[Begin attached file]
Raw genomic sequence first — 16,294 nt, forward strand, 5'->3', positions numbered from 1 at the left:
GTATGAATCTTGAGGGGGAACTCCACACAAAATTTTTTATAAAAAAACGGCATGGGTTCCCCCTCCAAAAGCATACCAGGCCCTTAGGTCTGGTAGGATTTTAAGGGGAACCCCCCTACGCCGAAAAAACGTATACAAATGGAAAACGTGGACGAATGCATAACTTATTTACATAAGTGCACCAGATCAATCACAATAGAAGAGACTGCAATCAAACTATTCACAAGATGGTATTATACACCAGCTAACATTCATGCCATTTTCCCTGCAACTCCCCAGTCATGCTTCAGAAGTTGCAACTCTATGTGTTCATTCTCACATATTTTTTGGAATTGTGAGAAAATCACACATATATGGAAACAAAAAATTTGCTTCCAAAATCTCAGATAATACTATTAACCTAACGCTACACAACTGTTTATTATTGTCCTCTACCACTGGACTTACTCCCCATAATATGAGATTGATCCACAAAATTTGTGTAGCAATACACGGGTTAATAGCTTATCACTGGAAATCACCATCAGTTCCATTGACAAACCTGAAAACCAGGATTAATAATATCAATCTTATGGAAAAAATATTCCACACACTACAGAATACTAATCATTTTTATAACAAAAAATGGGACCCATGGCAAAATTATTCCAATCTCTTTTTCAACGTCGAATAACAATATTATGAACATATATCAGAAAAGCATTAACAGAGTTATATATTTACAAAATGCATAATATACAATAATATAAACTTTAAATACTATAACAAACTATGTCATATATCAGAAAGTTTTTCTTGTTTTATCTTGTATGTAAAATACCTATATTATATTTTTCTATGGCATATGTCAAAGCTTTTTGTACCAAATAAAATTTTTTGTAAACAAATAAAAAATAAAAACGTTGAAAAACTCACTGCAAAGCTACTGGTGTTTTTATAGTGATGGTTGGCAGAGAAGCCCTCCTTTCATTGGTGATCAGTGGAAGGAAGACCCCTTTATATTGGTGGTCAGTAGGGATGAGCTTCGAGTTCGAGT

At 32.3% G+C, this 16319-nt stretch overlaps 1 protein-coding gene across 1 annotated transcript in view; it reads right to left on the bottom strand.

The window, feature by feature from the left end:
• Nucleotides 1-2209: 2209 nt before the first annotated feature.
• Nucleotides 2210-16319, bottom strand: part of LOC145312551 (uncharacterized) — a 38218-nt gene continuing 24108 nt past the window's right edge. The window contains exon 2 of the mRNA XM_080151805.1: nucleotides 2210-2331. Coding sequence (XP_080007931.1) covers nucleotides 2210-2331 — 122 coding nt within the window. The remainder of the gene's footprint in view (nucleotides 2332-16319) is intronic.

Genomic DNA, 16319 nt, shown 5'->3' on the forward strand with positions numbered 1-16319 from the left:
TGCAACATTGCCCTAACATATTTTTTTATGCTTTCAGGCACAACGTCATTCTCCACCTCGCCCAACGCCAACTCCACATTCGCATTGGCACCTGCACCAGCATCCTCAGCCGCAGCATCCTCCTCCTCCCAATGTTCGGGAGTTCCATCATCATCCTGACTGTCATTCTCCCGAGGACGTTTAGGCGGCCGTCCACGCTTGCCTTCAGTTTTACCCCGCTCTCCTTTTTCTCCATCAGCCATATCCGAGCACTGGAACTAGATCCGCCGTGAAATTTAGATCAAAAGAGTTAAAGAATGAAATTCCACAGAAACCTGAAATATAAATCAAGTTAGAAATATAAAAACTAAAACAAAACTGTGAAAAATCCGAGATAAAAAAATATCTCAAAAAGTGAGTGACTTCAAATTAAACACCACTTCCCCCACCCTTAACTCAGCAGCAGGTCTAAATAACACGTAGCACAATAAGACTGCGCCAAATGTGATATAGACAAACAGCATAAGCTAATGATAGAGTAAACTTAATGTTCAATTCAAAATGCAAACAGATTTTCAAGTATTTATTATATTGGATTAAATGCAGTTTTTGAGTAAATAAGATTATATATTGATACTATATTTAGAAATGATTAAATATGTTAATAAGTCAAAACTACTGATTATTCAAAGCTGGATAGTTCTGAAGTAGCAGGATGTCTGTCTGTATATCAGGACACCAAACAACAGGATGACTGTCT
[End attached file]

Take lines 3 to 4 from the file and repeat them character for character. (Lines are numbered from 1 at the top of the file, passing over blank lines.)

At 32.3% G+C, this 16319-nt stretch overlaps 1 protein-coding gene across 1 annotated transcript in view; it reads right to left on the bottom strand.

The window, feature by feature from the left end: